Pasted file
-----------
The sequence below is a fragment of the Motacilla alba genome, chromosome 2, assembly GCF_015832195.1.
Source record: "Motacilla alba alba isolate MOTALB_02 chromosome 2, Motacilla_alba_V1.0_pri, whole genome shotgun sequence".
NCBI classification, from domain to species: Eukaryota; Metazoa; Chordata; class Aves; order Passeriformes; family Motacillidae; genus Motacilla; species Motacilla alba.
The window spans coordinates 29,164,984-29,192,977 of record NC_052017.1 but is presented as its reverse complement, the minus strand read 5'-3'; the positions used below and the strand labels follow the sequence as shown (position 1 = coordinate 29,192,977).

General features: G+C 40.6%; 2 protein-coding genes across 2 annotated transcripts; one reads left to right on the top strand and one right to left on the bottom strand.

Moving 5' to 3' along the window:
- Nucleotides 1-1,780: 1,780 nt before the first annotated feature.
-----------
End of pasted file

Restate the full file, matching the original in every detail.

The sequence below is a fragment of the Motacilla alba genome, chromosome 2, assembly GCF_015832195.1.
Source record: "Motacilla alba alba isolate MOTALB_02 chromosome 2, Motacilla_alba_V1.0_pri, whole genome shotgun sequence".
NCBI classification, from domain to species: Eukaryota; Metazoa; Chordata; class Aves; order Passeriformes; family Motacillidae; genus Motacilla; species Motacilla alba.
The window spans coordinates 29,164,984-29,192,977 of record NC_052017.1 but is presented as its reverse complement, the minus strand read 5'-3'; the positions used below and the strand labels follow the sequence as shown (position 1 = coordinate 29,192,977).

General features: G+C 40.6%; 2 protein-coding genes across 2 annotated transcripts; one reads left to right on the top strand and one right to left on the bottom strand.

Moving 5' to 3' along the window:
- Nucleotides 1-1,780: 1,780 nt before the first annotated feature.